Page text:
Chairwoman Ramirez, Assistant Attorney General Baer, and Canadian and Mexican Officials Participate in Trilateral Meeting to Discuss Antitrust Enforcement; Ramirez Meets with Mexican Consumer and Privacy Officials
The heads of the antitrust agencies of the United States, Canada and Mexico met in Mexico City to discuss effective antitrust enforcement cooperation in increasingly interconnected markets. Their discussions covered implementation of Mexico’s new competition law, enforcement cooperation among the three countries’ antitrust agencies, approaches to innovative and disruptive technologies, regional technical assistance initiatives, and current enforcement priorities. The meetings build on the foundations laid by a series of bilateral antitrust cooperation agreements between the countries. Chairwoman Ramirez also met separately with the Attorney General of Mexico’s consumer protection agency, Profeco, to discuss cross-border investigative and enforcement cooperation as well as educational initiatives. She also met with the President Commissioner of INAI, Mexico’s data privacy authority, to discuss the agency’s new powers and its participation in the APEC cross-border privacy rules system. Representatives of the newly-launched Better Business Bureau of Mexico briefed Chairwoman Ramirez on their efforts to establish a nationwide complaint handling and business rating network and the potential for coordination with the FTC’s Consumer Sentinel Network.
FTC and Law Enforcement Partners Charge Four Sham Cancer Charities with Defrauding Over $187 Million from Consumers
In one of the largest coordinated enforcement actions against charity fraud, the FTC and 58 law state law enforcers charged four sham cancer charities and their officials with bilking more than $187 million from consumers. The so-called charities told potential donors that contributions would go to direct support for cancer patients — medicine, cash help, groceries, transportation for chemotherapy, counseling, and hospice care. In truth, as the joint federal complaint alleges, these claims were deceptive. The sham charities spent most of the donated funds supporting themselves, their families and friends, and their paid fundraisers, who often received 85 percent or or more of donations. As the complaint states, the four charities “operated as personal fiefdoms characterized by rampant nepotism, flagrant conflicts of interest, and excessive insider compensation, with none of the financial and governance controls that any bona fide charity would have adopted.” Two of the organizations and their officials agreed to settle the charges against them. Litigation continues against the others.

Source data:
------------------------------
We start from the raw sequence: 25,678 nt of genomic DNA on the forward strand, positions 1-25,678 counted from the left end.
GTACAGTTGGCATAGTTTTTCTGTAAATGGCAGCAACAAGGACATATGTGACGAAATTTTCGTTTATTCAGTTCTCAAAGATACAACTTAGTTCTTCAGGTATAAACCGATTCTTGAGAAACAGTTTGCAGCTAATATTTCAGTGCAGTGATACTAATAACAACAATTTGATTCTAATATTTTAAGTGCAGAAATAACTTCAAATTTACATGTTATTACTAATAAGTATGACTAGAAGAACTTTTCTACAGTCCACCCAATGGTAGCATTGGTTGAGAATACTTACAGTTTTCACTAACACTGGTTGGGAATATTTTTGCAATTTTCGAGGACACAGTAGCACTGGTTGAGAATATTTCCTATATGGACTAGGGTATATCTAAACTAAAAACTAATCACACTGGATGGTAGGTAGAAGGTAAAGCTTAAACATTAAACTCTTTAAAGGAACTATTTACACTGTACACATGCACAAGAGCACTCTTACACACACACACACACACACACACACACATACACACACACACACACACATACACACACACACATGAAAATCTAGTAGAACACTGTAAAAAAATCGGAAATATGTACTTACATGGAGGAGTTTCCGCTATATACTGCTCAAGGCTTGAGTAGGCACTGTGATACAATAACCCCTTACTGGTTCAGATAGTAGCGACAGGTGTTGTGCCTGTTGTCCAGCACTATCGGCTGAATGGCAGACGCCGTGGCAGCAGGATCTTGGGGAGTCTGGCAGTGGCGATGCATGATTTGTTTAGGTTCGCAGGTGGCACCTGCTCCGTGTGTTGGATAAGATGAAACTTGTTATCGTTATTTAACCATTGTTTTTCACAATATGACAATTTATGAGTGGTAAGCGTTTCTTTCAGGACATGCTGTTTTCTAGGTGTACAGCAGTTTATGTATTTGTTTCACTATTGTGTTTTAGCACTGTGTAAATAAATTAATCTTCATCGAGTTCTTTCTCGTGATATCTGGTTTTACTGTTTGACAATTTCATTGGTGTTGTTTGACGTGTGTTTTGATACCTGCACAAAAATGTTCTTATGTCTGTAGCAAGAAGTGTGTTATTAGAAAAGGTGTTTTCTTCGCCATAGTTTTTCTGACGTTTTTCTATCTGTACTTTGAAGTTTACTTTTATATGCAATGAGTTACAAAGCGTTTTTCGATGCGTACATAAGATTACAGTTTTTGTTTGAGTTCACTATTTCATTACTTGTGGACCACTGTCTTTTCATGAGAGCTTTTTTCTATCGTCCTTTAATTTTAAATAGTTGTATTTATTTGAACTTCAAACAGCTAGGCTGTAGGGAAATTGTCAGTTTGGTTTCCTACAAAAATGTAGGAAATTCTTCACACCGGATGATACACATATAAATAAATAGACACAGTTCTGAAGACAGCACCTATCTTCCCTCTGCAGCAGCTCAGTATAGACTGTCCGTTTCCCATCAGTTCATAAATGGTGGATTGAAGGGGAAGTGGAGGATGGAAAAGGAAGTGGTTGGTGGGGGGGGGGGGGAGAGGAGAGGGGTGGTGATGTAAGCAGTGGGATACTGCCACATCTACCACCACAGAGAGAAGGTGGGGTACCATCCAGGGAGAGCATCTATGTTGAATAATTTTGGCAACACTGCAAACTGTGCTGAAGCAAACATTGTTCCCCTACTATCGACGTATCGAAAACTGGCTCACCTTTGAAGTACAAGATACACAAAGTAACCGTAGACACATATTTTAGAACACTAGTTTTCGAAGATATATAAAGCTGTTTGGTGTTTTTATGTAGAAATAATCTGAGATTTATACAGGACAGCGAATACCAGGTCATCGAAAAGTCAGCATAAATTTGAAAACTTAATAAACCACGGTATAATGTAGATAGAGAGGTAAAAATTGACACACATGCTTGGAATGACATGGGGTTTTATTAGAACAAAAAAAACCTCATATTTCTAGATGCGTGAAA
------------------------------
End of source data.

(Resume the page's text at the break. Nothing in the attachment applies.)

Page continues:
Additional details about these scams and the proposed final orders are available here.
FTC Action Halts Global Sweepstakes Scam Targeting Older Consumers
At the FTC’s request, a federal court has temporarily halted a sweepstakes operation targeting older consumers that took more than $28 million from consumers throughout the United States, Australia, Canada, France, Germany, Japan and the United Kingdom. According to the FTC’s complaint and other court filings, the Florida-based defendants mailed consumers official-looking personalized letters with seals, stamps, and identification numbers. The letters falsely told consumers that they had won large cash prizes, typically more than $2 million. The letters said prizes were “guaranteed,” but to collect the money, consumers had to mail the defendants a $20-$30 fee by cash, check or money order. To create a false sense of urgency, they set a deadline, typically 10 days, and warned consumers they would forfeit their winnings if they didn’t pay on time. In reality, consumers had not won anything. The court issued an order that temporarily stopped the illegal conduct, froze the defendants’ assets, and appointed a receiver to control the operation while the FTC pursues the case. Federal criminal authorities arrested four defendants in connection with the sweepstakes operation. The FTC cooperated closely on this matter with several domestic law enforcement partners as well as with the Vancouver Police Department, the Windsor (Ontario) Police Service, and the Metropolitan Police in the United Kingdom.